Archive for the ‘report’ Category

SNAP:DRGN introduction

Thursday, May 8th, 2014

Standards for Networking Ancient Prosopography: Data and Relations in Greco-roman Names (SNAP:DRGN) is a one-year pilot project, based at King’s College London in collaboration with colleagues from the Lexicon of Greek Personal Names (Oxford), Trismegistos (Leuven), Papyri.info (Duke) and Pelagios (Southampton), and hopes to include many more data partners by the end of this first year. Much of the early discussion of this project took place at the LAWDI school in 2013. Our goal is to recommend standards for sharing relatively minimalist data about classical and other ancient prosopographical and onomastic datasets in RDF, thereby creating a huge graph of person-data that scholars can:

  1. query to find individuals, patterns, relationships, statistics and other information;
  2. follow back to the richer and fuller source information in the contributing database;
  3. contribute new datasets or individual persons, names and textual references/attestations;
  4. annotate to declare identity between persons (or co-reference groups) in different source datasets;
  5. annotate to express other relationships between persons/entities in different or the same source dataset (such as familial relationships, legal encounters, etc.)
  6. use URIs to annotate texts and other references to names with the identity of the person to whom they refer (similar to Pelagios’s model for places using Pleiades).

More detailed description (plus successful funding bid document, if you’re really keen) can be found at <http://snapdrgn.net/about>.

Our April workshop invited a handful of representative data-holders and experts in prosopography and/or linked open data to spend two days in London discussing the SNAP:DRGN project, their own data and work, and approaches to sharing and linking prosopographical data in general. We presented a first draft of the SNAP:DRGN “Cookbook”, the guidelines for formatting a subset of prosopographical data in RDF for contribution to the SNAP graph, and received some extremely useful feedback on individual technical issues and the overall approach. A summary of the workshop, and slides from many of the presentations, can be found at <http://snapdrgn.net/archives/110>.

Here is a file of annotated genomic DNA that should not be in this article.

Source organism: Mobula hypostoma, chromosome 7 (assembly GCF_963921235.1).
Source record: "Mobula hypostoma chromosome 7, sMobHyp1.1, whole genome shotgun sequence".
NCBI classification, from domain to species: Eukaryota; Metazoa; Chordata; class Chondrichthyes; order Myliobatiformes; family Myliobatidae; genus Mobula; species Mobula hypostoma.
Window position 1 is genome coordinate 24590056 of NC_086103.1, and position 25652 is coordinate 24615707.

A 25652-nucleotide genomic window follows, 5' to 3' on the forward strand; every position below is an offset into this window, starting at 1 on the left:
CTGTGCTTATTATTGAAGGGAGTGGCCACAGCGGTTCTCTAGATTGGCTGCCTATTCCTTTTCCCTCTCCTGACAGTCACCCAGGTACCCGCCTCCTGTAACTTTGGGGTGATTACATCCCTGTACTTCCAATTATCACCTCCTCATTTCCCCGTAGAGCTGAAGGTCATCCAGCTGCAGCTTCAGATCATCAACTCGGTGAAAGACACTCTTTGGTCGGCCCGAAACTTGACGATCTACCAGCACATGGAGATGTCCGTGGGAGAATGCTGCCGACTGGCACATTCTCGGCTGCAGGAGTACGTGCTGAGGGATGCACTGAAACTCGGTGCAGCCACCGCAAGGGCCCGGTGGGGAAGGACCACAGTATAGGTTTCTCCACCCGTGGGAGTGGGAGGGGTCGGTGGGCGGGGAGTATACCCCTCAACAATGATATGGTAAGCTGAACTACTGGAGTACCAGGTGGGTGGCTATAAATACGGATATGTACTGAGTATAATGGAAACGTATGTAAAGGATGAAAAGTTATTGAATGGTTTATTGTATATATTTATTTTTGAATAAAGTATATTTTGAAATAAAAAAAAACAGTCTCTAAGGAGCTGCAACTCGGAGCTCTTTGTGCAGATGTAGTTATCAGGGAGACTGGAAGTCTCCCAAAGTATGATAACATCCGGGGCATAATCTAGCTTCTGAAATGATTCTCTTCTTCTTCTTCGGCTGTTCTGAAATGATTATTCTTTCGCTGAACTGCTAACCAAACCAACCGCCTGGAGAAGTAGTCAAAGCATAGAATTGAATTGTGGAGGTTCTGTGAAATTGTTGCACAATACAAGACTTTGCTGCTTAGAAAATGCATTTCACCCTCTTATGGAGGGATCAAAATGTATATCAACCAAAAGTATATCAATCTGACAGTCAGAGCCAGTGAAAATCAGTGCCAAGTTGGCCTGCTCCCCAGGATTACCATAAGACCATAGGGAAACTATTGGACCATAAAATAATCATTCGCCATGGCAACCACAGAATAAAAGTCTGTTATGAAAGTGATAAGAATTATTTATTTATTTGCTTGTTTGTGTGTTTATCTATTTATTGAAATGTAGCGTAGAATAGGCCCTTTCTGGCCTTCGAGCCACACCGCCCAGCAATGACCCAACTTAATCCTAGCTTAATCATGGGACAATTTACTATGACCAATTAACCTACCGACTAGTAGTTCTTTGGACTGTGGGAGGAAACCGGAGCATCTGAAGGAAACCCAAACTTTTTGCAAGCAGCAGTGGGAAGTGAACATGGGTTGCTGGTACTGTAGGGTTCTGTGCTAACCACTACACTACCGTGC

In the coming weeks we shall announce the first public version of the SNAP ontology, the Cookbook, and the graph of our core and partner datasets and annotations. For further discussion about the project, and linked data for prosopography in general, you can also join the Ancient-People Googlegroup (where I posted a summary similar to this post earlier today).

Report on Digital Classics panel, Classical Association 2013

Wednesday, April 17th, 2013

(Report by Bartolo Natoli on the digital classics panel, April 6, 2013.)

Last week, I had the privilege of participating in the Classical Association Annual Conference at the University of Reading, UK. One of the panels that I attended struck me as particularly intriguing and important in today‚Äôs world of Higher Education: the Digital Classics panel. In fact, at the same time at which the CA Conference was occurring, the first annual Digital Classics Association Conference was happening at the University of Buffalo, a fact that further underlines the growing importance of this emerging side of Classics. (more…)

Report on e-learning panel, Classical Association 2013

Saturday, April 6th, 2013

(Report by Bartolo Natoli on the e-learning panel, April 5, 2013.)

Earlier today, the Classical Association’s Annual Conference, hosted by the University of Reading, presented two panels on ‘New Approaches to e-Learning’, a topic of growing interest in Classical Studies. The two panels boasted papers full of insights and suggestions for incorporating educational technology into both Latin and Classical Civilization classes. The first panel, consisting of papers by Jonathan Eaton and Alex Smith, focused more on how technology could be employed in classroom instruction on a macro-level. Eaton’s talk provided examples of how Virtual Learning Environments (VLEs) could be used to enhance student learning and touched on the controversial topic of massive open online courses (MOOCs). Eaton suggested that VLEs be used to offer resources to students asynchronically, whereas evaluation and direct instruction be employed in a f2f setting: blended learning was a key means of maximizing learning potential. An example of such blended learning was Alex Smith’s discussion of using technology to provide students with collaborative and higher-level learning activities based on synthesis through the creation of a website in eXeLearning that was based on set lines of Latin. Students worked through both Latin content and 21st century, real-world skills such as collaboration and web design. Technology provided the medium, but was not the goal. (more…)